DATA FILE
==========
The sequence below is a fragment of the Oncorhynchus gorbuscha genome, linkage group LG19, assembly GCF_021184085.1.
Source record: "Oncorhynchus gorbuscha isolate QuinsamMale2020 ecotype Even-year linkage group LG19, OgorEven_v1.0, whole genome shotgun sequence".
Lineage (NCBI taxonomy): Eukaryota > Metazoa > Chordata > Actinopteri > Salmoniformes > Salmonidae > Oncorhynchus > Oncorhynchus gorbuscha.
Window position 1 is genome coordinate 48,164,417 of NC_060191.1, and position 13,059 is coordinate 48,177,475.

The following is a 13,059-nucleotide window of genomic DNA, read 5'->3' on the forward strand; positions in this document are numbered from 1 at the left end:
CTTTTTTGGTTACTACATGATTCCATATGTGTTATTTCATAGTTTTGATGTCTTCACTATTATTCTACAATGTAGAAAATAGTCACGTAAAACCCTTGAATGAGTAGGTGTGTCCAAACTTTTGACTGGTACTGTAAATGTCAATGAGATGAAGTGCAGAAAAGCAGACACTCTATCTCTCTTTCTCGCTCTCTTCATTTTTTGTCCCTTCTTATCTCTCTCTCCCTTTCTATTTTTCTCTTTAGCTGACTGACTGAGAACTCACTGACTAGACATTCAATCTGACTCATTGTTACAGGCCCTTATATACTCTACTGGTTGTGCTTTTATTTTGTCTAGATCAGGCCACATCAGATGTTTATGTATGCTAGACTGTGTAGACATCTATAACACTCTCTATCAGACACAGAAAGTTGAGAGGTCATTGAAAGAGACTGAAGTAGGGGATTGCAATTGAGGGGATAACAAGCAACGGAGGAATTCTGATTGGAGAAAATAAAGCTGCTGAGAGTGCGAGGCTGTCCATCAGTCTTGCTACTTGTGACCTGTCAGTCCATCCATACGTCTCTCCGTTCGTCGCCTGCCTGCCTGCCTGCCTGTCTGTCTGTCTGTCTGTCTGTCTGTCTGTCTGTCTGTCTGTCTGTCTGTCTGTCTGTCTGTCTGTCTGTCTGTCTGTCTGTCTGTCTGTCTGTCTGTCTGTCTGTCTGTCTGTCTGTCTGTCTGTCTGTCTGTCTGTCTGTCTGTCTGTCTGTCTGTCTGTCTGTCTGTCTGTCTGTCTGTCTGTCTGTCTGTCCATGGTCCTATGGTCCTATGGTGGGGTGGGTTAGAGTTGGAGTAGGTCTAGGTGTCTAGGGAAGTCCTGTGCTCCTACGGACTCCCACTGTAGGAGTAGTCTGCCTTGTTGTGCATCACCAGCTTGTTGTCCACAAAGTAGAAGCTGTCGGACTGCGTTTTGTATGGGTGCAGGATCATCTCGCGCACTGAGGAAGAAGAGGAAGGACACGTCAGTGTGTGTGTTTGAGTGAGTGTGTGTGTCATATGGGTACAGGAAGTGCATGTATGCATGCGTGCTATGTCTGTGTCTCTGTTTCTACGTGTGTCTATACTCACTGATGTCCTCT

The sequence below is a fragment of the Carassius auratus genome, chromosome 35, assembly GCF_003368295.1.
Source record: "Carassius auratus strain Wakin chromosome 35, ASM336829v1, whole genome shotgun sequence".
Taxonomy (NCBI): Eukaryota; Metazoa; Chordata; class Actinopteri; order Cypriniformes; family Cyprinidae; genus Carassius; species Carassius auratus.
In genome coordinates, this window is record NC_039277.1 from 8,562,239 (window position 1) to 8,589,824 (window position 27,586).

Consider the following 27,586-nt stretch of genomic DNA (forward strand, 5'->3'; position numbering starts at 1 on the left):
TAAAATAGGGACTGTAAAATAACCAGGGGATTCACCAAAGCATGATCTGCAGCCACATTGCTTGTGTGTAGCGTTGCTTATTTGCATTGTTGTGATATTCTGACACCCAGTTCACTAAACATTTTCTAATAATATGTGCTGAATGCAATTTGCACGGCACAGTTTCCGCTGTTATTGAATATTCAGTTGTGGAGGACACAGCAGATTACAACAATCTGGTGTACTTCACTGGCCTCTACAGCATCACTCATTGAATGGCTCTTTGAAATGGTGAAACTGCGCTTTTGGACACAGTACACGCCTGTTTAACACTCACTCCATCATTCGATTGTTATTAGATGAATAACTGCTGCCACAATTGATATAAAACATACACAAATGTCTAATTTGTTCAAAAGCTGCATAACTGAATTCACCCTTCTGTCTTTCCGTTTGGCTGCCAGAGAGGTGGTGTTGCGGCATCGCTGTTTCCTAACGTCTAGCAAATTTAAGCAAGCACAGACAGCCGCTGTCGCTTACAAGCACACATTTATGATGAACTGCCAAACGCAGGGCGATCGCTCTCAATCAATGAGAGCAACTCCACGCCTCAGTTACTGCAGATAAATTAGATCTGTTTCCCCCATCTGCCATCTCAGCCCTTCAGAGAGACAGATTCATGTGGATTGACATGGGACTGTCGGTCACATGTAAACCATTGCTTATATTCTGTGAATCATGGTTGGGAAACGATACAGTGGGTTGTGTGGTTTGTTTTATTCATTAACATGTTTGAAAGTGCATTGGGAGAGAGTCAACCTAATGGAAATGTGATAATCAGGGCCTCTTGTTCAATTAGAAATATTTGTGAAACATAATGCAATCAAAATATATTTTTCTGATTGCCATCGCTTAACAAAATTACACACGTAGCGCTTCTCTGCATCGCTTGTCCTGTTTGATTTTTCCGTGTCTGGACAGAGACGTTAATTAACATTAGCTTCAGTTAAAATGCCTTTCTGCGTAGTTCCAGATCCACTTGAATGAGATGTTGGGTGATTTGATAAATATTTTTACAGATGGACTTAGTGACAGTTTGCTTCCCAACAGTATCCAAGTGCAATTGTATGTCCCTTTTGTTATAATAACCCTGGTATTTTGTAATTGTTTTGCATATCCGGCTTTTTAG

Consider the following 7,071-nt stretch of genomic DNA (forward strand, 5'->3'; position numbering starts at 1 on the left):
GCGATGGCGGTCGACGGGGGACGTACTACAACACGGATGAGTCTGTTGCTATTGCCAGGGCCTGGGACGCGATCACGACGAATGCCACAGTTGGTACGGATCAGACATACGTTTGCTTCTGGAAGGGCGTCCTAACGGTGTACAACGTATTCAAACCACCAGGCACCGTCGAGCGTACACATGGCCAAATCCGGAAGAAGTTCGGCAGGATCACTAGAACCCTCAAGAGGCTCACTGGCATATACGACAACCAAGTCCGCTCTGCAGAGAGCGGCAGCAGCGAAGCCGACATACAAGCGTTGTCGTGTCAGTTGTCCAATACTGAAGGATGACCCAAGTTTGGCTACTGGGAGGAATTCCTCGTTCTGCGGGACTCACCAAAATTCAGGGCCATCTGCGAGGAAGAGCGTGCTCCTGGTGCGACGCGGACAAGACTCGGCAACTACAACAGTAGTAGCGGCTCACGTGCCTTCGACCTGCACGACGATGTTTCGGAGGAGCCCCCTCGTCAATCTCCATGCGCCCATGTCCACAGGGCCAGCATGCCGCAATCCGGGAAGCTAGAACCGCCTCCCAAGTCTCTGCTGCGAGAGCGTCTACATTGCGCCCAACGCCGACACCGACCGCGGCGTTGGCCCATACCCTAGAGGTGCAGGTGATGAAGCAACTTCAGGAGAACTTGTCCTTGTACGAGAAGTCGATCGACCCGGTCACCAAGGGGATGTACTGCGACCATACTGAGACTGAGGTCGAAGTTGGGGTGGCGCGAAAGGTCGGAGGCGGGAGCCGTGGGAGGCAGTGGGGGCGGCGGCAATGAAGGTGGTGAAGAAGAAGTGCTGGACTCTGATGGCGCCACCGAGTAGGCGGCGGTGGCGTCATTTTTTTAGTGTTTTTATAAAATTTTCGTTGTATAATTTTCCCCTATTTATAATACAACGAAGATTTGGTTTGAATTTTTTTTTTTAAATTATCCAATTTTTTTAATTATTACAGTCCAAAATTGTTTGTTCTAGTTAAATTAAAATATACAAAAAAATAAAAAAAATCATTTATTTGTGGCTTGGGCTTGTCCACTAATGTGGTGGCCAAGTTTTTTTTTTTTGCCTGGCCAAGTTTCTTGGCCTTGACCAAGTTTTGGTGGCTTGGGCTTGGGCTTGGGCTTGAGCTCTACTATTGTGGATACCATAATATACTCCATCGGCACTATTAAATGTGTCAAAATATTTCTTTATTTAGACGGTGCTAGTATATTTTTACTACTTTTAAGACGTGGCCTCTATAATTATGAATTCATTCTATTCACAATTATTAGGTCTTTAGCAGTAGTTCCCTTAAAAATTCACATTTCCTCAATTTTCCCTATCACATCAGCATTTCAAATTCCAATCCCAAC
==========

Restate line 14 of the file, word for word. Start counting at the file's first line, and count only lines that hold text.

GCGATGGCGGTCGACGGGGGACGTACTACAACACGGATGAGTCTGTTGCTATTGCCAGGGCCTGGGACGCGATCACGACGAATGCCACAGTTGGTACGGATCAGACATACGTTTGCTTCTGGAAGGGCGTCCTAACGGTGTACAACGTATTCAAACCACCAGGCACCGTCGAGCGTACACATGGCCAAATCCGGAAGAAGTTCGGCAGGATCACTAGAACCCTCAAGAGGCTCACTGGCATATACGACAACCAAGTCCGCTCTGCAGAGAGCGGCAGCAGCGAAGCCGACATACAAGCGTTGTCGTGTCAGTTGTCCAATACTGAAGGATGACCCAAGTTTGGCTACTGGGAGGAATTCCTCGTTCTGCGGGACTCACCAAAATTCAGGGCCATCTGCGAGGAAGAGCGTGCTCCTGGTGCGACGCGGACAAGACTCGGCAACTACAACAGTAGTAGCGGCTCACGTGCCTTCGACCTGCACGACGATGTTTCGGAGGAGCCCCCTCGTCAATCTCCATGCGCCCATGTCCACAGGGCCAGCATGCCGCAATCCGGGAAGCTAGAACCGCCTCCCAAGTCTCTGCTGCGAGAGCGTCTACATTGCGCCCAACGCCGACACCGACCGCGGCGTTGGCCCATACCCTAGAGGTGCAGGTGATGAAGCAACTTCAGGAGAACTTGTCCTTGTACGAGAAGTCGATCGACCCGGTCACCAAGGGGATGTACTGCGACCATACTGAGACTGAGGTCGAAGTTGGGGTGGCGCGAAAGGTCGGAGGCGGGAGCCGTGGGAGGCAGTGGGGGCGGCGGCAATGAAGGTGGTGAAGAAGAAGTGCTGGACTCTGATGGCGCCACCGAGTAGGCGGCGGTGGCGTCATTTTTTTAGTGTTTTTATAAAATTTTCGTTGTATAATTTTCCCCTATTTATAATACAACGAAGATTTGGTTTGAATTTTTTTTTTTAAATTATCCAATTTTTTTAATTATTACAGTCCAAAATTGTTTGTTCTAGTTAAATTAAAATATACAAAAAAATAAAAAAAATCATTTATTTGTGGCTTGGGCTTGTCCACTAATGTGGTGGCCAAGTTTTTTTTTTTTGCCTGGCCAAGTTTCTTGGCCTTGACCAAGTTTTGGTGGCTTGGGCTTGGGCTTGGGCTTGAGCTCTACTATTGTGGATACCATAATATACTCCATCGGCACTATTAAATGTGTCAAAATATTTCTTTATTTAGACGGTGCTAGTATATTTTTACTACTTTTAAGACGTGGCCTCTATAATTATGAATTCATTCTATTCACAATTATTAGGTCTTTAGCAGTAGTTCCCTTAAAAATTCACATTTCCTCAATTTTCCCTATCACATCAGCATTTCAAATTCCAATCCCAAC